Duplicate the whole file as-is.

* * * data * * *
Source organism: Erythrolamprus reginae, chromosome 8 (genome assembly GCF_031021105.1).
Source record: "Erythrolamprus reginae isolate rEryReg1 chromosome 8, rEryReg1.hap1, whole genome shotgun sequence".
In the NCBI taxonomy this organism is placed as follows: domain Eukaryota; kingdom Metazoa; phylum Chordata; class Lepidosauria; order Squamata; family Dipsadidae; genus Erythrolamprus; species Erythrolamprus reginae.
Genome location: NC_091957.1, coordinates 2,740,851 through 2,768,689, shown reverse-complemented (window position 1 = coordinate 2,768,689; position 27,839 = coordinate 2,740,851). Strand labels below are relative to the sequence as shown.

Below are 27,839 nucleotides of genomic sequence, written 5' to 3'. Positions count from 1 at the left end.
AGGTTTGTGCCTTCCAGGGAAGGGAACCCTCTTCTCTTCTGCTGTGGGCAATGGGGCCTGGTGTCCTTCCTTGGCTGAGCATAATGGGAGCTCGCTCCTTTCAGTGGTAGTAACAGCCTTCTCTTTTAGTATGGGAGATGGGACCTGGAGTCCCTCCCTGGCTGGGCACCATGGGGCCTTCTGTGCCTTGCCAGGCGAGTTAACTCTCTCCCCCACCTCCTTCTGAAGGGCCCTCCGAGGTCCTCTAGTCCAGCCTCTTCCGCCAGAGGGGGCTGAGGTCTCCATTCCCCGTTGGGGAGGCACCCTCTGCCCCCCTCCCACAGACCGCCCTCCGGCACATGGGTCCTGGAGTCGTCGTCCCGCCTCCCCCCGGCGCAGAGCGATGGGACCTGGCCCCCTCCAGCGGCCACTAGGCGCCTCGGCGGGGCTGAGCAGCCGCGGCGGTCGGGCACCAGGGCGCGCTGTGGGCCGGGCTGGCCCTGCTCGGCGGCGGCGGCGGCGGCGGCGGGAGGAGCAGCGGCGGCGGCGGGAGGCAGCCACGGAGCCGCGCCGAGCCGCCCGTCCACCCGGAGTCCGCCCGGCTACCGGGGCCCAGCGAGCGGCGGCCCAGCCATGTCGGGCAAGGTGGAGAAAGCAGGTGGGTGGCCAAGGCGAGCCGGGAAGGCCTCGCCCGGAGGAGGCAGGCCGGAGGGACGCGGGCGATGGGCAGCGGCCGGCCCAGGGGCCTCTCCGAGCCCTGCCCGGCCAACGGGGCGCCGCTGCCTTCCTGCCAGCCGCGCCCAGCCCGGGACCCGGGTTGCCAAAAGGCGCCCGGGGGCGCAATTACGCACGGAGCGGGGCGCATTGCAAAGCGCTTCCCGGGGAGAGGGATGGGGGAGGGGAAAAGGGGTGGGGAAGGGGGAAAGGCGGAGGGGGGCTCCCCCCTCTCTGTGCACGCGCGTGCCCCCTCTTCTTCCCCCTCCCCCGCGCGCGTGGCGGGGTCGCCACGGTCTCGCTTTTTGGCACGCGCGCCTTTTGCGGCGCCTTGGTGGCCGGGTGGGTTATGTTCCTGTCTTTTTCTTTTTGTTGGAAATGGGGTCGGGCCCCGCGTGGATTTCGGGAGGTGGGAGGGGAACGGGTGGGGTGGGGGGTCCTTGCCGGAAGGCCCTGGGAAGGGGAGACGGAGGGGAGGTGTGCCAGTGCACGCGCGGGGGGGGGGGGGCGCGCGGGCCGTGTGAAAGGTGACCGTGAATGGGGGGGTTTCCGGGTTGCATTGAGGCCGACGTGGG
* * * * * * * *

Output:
Source organism: Erythrolamprus reginae, chromosome 8 (genome assembly GCF_031021105.1).
Source record: "Erythrolamprus reginae isolate rEryReg1 chromosome 8, rEryReg1.hap1, whole genome shotgun sequence".
In the NCBI taxonomy this organism is placed as follows: domain Eukaryota; kingdom Metazoa; phylum Chordata; class Lepidosauria; order Squamata; family Dipsadidae; genus Erythrolamprus; species Erythrolamprus reginae.
Genome location: NC_091957.1, coordinates 2,740,851 through 2,768,689, shown reverse-complemented (window position 1 = coordinate 2,768,689; position 27,839 = coordinate 2,740,851). Strand labels below are relative to the sequence as shown.

Below are 27,839 nucleotides of genomic sequence, written 5' to 3'. Positions count from 1 at the left end.
AGGTTTGTGCCTTCCAGGGAAGGGAACCCTCTTCTCTTCTGCTGTGGGCAATGGGGCCTGGTGTCCTTCCTTGGCTGAGCATAATGGGAGCTCGCTCCTTTCAGTGGTAGTAACAGCCTTCTCTTTTAGTATGGGAGATGGGACCTGGAGTCCCTCCCTGGCTGGGCACCATGGGGCCTTCTGTGCCTTGCCAGGCGAGTTAACTCTCTCCCCCACCTCCTTCTGAAGGGCCCTCCGAGGTCCTCTAGTCCAGCCTCTTCCGCCAGAGGGGGCTGAGGTCTCCATTCCCCGTTGGGGAGGCACCCTCTGCCCCCCTCCCACAGACCGCCCTCCGGCACATGGGTCCTGGAGTCGTCGTCCCGCCTCCCCCCGGCGCAGAGCGATGGGACCTGGCCCCCTCCAGCGGCCACTAGGCGCCTCGGCGGGGCTGAGCAGCCGCGGCGGTCGGGCACCAGGGCGCGCTGTGGGCCGGGCTGGCCCTGCTCGGCGGCGGCGGCGGCGGCGGCGGGAGGAGCAGCGGCGGCGGCGGGAGGCAGCCACGGAGCCGCGCCGAGCCGCCCGTCCACCCGGAGTCCGCCCGGCTACCGGGGCCCAGCGAGCGGCGGCCCAGCCATGTCGGGCAAGGTGGAGAAAGCAGGTGGGTGGCCAAGGCGAGCCGGGAAGGCCTCGCCCGGAGGAGGCAGGCCGGAGGGACGCGGGCGATGGGCAGCGGCCGGCCCAGGGGCCTCTCCGAGCCCTGCCCGGCCAACGGGGCGCCGCTGCCTTCCTGCCAGCCGCGCCCAGCCCGGGACCCGGGTTGCCAAAAGGCGCCCGGGGGCGCAATTACGCACGGAGCGGGGCGCATTGCAAAGCGCTTCCCGGGGAGAGGGATGGGGGAGGGGAAAAGGGGTGGGGAAGGGGGAAAGGCGGAGGGGGGCTCCCCCCTCTCTGTGCACGCGCGTGCCCCCTCTTCTTCCCCCTCCCCCGCGCGCGTGGCGGGGTCGCCACGGTCTCGCTTTTTGGCACGCGCGCCTTTTGCGGCGCCTTGGTGGCCGGGTGGGTTATGTTCCTGTCTTTTTCTTTTTGTTGGAAATGGGGTCGGGCCCCGCGTGGATTTCGGGAGGTGGGAGGGGAACGGGTGGGGTGGGGGGTCCTTGCCGGAAGGCCCTGGGAAGGGGAGACGGAGGGGAGGTGTGCCAGTGCACGCGCGGGGGGGGGGGGGCGCGCGGGCCGTGTGAAAGGTGACCGTGAATGGGGGGGTTTCCGGGTTGCATTGAGGCCGACGTGGG